Chinese Firm Develops Swarming Drones to "Besiege and Expel" Vessels

yunzhou tech
Courtesy Yunzhou Tech

Published Nov 29, 2021 2:30 AM by The Maritime Executive

Chinese firm Yunzhou Tech has deployed its unmanned surface vessels for many purposes over the past ten years - water sampling, public light shows, oceanographic research, security patrols - but it is preparing to take its technology to a new level for national security missions. Yunzhou is working on swarming technology that would allow multiple drones to engage in "cooperative confrontation" with undesired surface vessels in order to "besiege and expel" them, according to the Chinese Communist Party outlet Global Times. 

Yunzhou Tech is China's first and most successful autonomous-vessel company. From its original business in water-quality monitoring drones for rivers and lakes, it has expanded gradually into near-shore unmanned security boat and research boat products. The new swarming system would weaponize these capabilities and put them to use for China's "maritime development and rights protection" efforts, guarding "Chinese sea territory," according to Global Times.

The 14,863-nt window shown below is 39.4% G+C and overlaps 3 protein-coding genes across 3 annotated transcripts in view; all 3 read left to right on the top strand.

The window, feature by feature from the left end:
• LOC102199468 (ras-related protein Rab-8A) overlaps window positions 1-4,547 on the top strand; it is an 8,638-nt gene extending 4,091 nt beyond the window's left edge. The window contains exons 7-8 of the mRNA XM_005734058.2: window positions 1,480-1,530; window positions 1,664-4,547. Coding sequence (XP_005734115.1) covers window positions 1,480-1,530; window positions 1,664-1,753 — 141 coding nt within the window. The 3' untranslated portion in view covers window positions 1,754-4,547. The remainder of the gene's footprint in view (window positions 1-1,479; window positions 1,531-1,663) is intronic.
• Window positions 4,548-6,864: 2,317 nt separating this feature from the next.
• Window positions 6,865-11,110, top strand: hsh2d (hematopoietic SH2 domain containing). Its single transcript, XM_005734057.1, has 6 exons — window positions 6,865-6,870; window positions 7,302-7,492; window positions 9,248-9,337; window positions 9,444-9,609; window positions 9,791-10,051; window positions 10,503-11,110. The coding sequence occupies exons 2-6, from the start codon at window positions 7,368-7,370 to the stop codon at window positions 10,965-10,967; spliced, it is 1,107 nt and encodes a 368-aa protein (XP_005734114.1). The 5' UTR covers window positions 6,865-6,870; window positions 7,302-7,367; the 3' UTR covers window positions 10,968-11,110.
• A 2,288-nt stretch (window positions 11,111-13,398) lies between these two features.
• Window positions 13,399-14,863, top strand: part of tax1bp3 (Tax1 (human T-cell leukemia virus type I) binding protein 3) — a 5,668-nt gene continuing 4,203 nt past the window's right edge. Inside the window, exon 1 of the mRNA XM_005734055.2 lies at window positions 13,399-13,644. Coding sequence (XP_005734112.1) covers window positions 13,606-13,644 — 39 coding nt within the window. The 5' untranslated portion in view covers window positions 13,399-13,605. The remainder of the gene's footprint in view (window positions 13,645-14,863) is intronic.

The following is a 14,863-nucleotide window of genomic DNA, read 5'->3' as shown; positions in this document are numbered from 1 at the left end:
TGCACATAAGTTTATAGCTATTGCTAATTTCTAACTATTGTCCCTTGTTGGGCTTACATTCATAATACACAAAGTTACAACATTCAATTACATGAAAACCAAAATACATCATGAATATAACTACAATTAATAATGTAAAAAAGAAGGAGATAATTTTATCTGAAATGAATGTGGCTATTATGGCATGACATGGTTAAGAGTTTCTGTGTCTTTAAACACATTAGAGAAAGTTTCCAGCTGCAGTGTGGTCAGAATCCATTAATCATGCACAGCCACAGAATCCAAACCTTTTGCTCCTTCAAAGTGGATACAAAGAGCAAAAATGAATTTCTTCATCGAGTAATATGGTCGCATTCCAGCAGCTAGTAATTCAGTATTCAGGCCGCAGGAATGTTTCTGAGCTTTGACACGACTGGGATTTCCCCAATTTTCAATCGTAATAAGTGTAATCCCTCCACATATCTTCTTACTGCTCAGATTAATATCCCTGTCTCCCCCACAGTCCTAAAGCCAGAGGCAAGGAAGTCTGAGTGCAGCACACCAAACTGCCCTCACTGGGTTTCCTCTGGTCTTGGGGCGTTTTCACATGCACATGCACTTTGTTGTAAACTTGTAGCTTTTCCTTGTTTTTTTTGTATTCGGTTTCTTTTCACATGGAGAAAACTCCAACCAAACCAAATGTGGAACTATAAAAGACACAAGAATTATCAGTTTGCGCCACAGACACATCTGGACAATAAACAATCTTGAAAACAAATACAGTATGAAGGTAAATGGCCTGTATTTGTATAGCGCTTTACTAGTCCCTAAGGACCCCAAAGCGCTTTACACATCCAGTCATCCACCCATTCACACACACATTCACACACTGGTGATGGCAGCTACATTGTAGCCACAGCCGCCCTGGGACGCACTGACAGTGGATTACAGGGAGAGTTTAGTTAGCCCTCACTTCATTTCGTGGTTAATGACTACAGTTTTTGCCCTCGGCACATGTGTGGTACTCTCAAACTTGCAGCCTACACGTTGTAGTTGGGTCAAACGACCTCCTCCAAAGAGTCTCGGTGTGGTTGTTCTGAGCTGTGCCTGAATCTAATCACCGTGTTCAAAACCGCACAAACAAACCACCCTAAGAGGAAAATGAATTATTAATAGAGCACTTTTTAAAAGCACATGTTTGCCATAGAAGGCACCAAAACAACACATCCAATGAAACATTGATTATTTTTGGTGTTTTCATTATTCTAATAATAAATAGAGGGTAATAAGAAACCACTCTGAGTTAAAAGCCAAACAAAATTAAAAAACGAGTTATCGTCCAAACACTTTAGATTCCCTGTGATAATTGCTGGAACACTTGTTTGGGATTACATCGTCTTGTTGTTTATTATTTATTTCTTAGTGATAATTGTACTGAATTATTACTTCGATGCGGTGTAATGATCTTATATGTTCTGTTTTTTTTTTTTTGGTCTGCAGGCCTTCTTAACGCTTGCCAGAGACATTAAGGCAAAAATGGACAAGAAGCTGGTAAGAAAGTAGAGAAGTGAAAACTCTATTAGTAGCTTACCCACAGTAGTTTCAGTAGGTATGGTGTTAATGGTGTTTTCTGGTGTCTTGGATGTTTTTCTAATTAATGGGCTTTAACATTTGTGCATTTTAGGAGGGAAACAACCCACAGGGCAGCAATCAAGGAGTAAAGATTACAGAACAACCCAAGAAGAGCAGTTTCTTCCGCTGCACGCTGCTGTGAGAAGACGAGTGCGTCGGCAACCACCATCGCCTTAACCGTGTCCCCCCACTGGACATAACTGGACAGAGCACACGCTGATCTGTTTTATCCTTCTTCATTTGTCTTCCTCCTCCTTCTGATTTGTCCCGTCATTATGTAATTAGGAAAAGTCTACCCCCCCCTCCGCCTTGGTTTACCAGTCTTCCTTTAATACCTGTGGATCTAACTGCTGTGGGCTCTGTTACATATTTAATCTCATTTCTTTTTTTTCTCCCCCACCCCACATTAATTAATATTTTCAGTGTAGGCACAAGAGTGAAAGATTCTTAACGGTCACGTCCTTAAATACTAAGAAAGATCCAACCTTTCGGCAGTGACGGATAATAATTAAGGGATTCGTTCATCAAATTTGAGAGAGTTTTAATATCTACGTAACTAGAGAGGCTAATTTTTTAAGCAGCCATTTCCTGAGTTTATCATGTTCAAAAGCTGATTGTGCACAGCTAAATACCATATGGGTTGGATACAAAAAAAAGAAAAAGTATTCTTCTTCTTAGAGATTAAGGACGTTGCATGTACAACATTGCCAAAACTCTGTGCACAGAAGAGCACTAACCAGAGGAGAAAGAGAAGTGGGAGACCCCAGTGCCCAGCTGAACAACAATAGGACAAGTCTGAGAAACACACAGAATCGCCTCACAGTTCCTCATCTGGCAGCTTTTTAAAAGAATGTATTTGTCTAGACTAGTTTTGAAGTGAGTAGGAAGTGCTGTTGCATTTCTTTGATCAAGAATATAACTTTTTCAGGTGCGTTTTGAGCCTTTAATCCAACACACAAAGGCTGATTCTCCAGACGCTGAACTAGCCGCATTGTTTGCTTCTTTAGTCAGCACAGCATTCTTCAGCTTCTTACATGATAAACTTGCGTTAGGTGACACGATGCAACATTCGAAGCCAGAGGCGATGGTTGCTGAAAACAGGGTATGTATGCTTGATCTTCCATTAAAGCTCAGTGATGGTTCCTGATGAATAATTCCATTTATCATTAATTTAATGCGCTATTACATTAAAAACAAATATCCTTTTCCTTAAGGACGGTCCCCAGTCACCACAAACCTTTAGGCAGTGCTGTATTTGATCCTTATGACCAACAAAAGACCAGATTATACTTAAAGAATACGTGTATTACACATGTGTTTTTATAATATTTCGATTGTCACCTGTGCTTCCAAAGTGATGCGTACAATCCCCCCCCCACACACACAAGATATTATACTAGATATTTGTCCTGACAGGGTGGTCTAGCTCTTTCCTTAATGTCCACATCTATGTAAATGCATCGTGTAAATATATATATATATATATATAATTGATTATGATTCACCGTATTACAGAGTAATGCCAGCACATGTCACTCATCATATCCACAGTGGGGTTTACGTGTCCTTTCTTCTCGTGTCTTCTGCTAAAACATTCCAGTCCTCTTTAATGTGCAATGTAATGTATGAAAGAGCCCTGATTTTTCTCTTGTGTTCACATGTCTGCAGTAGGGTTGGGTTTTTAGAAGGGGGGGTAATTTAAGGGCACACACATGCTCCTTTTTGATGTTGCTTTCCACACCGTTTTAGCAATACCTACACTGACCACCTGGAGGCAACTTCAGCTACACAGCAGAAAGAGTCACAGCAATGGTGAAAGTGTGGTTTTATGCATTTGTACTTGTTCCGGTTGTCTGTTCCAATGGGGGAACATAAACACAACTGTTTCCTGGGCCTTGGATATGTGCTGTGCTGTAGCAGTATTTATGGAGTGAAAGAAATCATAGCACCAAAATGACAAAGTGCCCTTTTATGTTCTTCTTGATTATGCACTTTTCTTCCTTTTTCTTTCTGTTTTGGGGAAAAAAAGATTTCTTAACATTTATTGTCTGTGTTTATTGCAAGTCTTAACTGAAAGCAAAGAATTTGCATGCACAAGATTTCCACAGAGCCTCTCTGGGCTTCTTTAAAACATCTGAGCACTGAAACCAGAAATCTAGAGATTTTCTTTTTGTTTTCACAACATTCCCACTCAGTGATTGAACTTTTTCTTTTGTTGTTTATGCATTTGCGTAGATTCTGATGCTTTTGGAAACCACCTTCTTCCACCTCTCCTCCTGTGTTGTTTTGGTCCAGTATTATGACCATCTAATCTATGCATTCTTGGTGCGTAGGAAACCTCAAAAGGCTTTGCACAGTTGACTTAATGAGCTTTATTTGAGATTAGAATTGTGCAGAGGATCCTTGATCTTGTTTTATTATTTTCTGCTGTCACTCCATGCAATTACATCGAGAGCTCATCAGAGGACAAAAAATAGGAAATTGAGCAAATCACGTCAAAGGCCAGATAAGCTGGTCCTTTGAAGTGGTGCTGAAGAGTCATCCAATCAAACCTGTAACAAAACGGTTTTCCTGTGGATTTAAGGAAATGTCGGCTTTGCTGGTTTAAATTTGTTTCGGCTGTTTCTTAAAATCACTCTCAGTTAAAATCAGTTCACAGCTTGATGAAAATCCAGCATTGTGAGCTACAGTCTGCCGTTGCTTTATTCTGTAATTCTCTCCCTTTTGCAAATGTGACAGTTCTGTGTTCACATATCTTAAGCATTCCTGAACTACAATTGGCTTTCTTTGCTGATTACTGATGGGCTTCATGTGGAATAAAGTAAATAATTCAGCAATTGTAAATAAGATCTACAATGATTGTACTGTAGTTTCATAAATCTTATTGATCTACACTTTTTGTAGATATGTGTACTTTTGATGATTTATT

The drones are intended to share sensor data, track target vessels at high speed, conduct intercepts and "expel" intruding vessels. They are capable of autonomous decisionmaking as a group, according to Global Times. 

Yunzhou Tech has been designing software for coordinating drone swarms for civilian purposes for years, and it set a world record for the largest swarm (56 boats) in 2018. The new "confrontation" mode is still under development.

The U.S. Navy has experimented with swarming surface craft since at least 2014, when its Swarm I program tested out the potential for one operator to control five networked, autonomous unmanned surface vessels. In 2017, a separate program run by Johns Hopkins' Applied Research Laboratory developed a comparable system for autonomous, high speed swarming operations of six midsize RIBs at up to 35 knots. It was the first time that six autonomous vessels had "swarmed" together at tactically relevant speeds, according to Jim Horris, APL program manager for Autonomy Test and Evaluation.